Fix what is broken [car dominant society] …
… Not what works [pedestrian infrastructure]
Restrict what kills [cars] ...
… Not what saves lives [bikes].
Sisdel Birk Hjuler presenting at the BMW Guggenheim Lab in Berlin
Copenhagen Cycle Chic started with a photo posted by Mikael Colville-Andersen in 2007. Colville-Andersen wanted to show the beautiful lighting of the morning reflecting off the streets in Copenhagen, but what people around the world commented on instead was the bike riders in the photo, riding to work in their regular clothes. Colville-Andersen had never really thought of this as unique, but was intrigued by their interest and started the blog Copenhagen Cycle Chic to capture this culture. The blog has been extremely successful in spreading the message and capturing the “normality of riding”. To Sisdel Birk Hjuler, who presented Copenhagen Cycle Chic at the BMW Guggenheim Lab in Berlin, the blog captures “Bicycle Culture 2.0”. Cycling in normal clothes, was normal when bicycles were first invented, but with car domination, things changed.
Other Cycle Chic blogs have started up all over the world, and as a huge fan, I have been tempted to start up one with my cycling buddies. Birk Hjuler commented that a new city starts almost every year, perhaps it is our year! There are some guidelines
on the Cycle Chic website about how to start your own.
It is certainly something that needs to be promoted in Brisbane, and with Lazy Sunday Cycle
and Style over Speed
(which I discussed and promoted in my Powered by Pecha Kucha talk on this day) I have seen more people excepting and realising that cycling in “normal clothes” is normal. However this has not put us in Copenhagen Cycle Chic's Top 80 cycle cities. Birk Hjuler discussed the “Copenhagenize Index for Bicycle Friendly Cities” Top 80 Cycle Cities List that the team at Copenhagen Cycle Chic have recently put together the list to inspire and encourage healthy competition. I think this is a great idea, and will be striving to put Brisbane on that list!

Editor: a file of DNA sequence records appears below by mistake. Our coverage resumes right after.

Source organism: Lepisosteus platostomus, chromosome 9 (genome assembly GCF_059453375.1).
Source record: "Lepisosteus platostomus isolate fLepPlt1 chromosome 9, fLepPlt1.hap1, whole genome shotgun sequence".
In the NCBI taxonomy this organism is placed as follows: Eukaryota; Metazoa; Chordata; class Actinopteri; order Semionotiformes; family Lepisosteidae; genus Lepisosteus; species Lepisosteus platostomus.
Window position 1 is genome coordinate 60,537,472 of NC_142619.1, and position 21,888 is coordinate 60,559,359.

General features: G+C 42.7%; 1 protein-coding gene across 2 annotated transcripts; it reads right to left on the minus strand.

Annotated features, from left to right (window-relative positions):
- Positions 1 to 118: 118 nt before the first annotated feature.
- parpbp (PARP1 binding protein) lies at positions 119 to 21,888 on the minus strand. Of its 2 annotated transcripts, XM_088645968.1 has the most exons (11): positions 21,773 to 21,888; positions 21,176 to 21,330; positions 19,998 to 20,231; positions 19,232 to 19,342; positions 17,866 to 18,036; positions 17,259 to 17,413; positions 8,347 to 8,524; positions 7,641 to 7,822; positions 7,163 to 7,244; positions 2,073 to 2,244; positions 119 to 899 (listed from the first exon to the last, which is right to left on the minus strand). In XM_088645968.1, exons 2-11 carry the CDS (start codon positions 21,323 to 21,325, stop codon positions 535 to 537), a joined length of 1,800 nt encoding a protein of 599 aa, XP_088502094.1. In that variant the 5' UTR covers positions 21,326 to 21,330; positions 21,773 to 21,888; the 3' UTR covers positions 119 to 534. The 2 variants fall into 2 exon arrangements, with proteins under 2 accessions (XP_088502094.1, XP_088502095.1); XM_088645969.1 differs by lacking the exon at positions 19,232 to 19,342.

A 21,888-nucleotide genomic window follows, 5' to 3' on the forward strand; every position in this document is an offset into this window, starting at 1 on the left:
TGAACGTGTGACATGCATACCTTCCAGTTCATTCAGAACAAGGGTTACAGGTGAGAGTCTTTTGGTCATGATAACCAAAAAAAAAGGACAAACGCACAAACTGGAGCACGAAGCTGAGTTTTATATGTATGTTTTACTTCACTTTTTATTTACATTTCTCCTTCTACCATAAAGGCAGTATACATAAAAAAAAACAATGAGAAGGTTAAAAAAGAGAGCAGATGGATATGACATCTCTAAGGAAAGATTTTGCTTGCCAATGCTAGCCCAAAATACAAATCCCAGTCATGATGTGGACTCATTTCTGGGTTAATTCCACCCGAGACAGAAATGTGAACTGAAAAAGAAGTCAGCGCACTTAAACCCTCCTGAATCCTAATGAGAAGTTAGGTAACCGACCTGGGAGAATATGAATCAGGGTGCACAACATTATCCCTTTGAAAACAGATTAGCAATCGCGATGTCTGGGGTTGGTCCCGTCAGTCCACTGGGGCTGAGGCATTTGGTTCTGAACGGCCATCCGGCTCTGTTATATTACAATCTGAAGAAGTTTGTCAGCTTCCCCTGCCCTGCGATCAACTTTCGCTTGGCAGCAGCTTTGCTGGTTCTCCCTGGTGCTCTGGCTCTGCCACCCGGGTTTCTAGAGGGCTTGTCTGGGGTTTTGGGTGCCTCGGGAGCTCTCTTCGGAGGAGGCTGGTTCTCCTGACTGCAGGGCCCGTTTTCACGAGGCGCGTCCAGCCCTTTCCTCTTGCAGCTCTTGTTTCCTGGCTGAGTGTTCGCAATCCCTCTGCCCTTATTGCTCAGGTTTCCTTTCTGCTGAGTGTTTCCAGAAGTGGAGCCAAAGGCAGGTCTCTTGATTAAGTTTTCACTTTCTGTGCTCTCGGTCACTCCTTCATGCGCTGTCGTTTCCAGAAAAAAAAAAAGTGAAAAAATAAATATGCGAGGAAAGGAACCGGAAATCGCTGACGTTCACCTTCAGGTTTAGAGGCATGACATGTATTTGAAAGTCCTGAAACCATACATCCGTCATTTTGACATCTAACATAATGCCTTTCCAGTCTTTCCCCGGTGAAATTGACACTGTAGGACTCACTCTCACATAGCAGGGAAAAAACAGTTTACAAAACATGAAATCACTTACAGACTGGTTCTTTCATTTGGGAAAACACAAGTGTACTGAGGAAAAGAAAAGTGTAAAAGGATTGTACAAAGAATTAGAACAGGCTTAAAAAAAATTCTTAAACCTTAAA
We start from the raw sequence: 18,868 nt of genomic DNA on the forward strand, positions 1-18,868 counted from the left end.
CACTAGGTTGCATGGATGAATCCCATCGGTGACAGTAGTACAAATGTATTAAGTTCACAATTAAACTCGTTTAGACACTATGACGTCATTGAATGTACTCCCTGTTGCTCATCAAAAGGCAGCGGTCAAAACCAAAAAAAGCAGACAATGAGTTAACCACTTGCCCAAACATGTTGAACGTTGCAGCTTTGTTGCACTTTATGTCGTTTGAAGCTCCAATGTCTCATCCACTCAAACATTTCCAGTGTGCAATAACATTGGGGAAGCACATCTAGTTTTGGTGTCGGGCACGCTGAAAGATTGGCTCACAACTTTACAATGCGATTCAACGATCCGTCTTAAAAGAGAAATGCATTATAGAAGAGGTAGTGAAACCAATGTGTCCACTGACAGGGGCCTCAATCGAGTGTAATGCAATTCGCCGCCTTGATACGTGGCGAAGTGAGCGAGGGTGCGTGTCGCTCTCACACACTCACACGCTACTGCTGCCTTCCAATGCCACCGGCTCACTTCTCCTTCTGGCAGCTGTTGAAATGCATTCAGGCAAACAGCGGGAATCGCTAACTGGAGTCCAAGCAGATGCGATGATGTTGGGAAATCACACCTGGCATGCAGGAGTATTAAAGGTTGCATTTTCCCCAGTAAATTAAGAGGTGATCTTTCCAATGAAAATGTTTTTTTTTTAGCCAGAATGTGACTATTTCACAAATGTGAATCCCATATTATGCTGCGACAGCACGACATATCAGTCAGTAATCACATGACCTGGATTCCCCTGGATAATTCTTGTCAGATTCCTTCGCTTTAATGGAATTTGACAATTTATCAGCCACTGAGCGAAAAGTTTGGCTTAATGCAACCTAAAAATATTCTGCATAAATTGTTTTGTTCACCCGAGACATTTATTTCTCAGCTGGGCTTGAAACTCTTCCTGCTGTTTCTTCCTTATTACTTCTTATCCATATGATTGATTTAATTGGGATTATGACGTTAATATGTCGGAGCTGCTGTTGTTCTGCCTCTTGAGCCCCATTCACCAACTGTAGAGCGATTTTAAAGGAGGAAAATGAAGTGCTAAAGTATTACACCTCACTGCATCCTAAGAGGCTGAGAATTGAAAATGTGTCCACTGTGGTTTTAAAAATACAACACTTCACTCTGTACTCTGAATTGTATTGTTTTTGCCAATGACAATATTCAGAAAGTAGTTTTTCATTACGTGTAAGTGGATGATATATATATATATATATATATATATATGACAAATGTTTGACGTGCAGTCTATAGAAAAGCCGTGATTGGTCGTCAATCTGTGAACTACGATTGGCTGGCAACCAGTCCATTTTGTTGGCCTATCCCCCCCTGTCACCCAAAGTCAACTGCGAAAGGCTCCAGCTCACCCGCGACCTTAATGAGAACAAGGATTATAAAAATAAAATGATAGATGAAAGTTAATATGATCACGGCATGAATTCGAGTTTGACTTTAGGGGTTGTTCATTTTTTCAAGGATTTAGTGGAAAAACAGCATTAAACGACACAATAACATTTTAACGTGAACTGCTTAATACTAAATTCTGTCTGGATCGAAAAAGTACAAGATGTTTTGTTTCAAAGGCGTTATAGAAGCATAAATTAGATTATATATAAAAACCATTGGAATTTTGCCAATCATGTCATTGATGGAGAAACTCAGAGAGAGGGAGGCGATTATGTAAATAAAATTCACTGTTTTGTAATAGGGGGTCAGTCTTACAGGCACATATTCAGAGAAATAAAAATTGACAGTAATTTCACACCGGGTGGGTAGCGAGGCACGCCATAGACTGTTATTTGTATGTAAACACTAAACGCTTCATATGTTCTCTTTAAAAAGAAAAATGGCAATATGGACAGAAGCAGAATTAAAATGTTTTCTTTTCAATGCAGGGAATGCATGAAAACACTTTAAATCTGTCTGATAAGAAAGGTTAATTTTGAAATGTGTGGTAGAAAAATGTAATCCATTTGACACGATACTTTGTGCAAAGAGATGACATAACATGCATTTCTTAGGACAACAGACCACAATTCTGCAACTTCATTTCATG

So why is Brisbane not on this list? I did ask this question of Birk Hjuler, but I already knew the answer – our helmet laws. No Australian City was featured on their list, because of our helmet laws. They gave us a “zero” for their criteria of the “perception of safety”.
By wearing helmets our cities are perceived as being unsafe, and I would agree completely. We do not have the number of riders to make our city safe for riding on the roads without a helmet. Our car drivers (including myself) do not know how to safely drive with cyclists around. This has got to change and the only way it can is by riding our bikes more, and encouraging more to do so! I would love to discuss my view of helmets, but will leave that post to another day.So how does Birk Hjuler suggest that cities get more people on bikes?
- Get cyclist from Point A to Point B quickly and tell them how with good mapping! People should only be expected to cycle for quick 20 minute journeys.
- Apply basic marketing. Promote the positives of cycling, in the same way that alcohol brands promote the positivity of their products.
- Stop ignoring the bull in society's china shop. Build cycle infrastructure where car infrastructure is, do not steal space from pedestrian infrastructure. This connects with the quote at the start of this post. It is also something that Berlin is particularly doing wrong, but it's actually something we could commend Brisbane on.
- Use what you have. We have some great cycle infrastructure in Brisbane, we just need to use it!